I’m really fascinated by Todoov’s idea that characters are parallel readers of the narrative world and the way that Pynchon’s postmodern approach deliberately frustrates and complicates both the character’s and our own ability to discern what’s going on here. On page 124, Oedipa experiences another distressing episode of uncertainty, confusion, and paranoia that seems to be speaking to a much broader crisis of epistemology: “The act of metaphor then was a thrust at truth and a lie, depending where you were: inside, safe, or outside, lost. Oedipa did not know where she was.” Here, her confusion may stem from a distrust of her own senses and memory but it is not so much a loss of epistemological certainty so much as an acceptance that any ideas or knowledge she generates will be subjective and impossible to confirm definitively.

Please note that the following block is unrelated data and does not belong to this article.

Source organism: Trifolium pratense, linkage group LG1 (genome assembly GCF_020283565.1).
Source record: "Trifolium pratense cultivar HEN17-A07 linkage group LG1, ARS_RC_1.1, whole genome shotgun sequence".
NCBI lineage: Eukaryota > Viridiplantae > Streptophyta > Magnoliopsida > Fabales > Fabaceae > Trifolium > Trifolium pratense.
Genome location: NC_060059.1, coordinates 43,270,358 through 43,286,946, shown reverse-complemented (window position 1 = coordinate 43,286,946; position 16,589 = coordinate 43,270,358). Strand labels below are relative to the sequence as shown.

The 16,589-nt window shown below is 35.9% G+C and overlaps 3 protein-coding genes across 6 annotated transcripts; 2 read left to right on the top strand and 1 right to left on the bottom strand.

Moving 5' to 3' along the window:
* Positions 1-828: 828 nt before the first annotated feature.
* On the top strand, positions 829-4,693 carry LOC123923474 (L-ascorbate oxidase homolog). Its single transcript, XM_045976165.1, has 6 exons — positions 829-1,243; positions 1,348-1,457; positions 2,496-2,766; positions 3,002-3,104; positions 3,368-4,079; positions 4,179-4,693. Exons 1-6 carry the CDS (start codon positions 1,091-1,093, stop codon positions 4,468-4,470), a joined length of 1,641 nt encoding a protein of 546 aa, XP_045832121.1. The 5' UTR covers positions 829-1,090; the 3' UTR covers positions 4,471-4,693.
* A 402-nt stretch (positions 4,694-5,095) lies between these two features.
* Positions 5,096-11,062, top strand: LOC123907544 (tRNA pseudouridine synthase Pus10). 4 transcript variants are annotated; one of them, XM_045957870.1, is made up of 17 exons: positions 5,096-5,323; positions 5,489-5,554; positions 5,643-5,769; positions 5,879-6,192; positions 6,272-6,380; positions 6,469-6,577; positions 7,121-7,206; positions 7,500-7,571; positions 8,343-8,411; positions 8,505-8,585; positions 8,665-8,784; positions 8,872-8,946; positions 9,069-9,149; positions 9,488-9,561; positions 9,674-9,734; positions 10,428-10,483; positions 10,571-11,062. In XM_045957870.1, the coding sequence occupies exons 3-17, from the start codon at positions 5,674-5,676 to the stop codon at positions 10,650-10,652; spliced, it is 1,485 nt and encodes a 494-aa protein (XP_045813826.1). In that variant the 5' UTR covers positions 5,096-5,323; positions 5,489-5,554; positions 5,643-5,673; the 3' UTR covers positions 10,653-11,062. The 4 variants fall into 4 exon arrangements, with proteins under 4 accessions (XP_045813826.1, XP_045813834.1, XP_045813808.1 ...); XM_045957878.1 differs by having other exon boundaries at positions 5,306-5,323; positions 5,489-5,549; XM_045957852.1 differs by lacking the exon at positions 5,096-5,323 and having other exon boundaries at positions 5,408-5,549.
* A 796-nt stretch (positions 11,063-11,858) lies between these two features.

If, as was suggested at the end of class on Monday, we are to read Oedipa as a modernist figure learning to live in a post modern world, then this moment is a key step in that process.For Oedipa, this crisis of knowledge production and interpretation is a key moment in her agency panic. I think a reasonable reader stops trusting Oedipa as an authority early on. At this moment, she not only comes to distrust herself as well, but also loses faith in metaphor itself -a building block of narrative description and, research suggests, cognition and reason. That is a fundamental crisis of epistemology. Characters like Oedipa and the invisible man certainly experience agency panic, but their epistemological relationship to the narrative world is an essential part of their character that underpins our experience as a reader.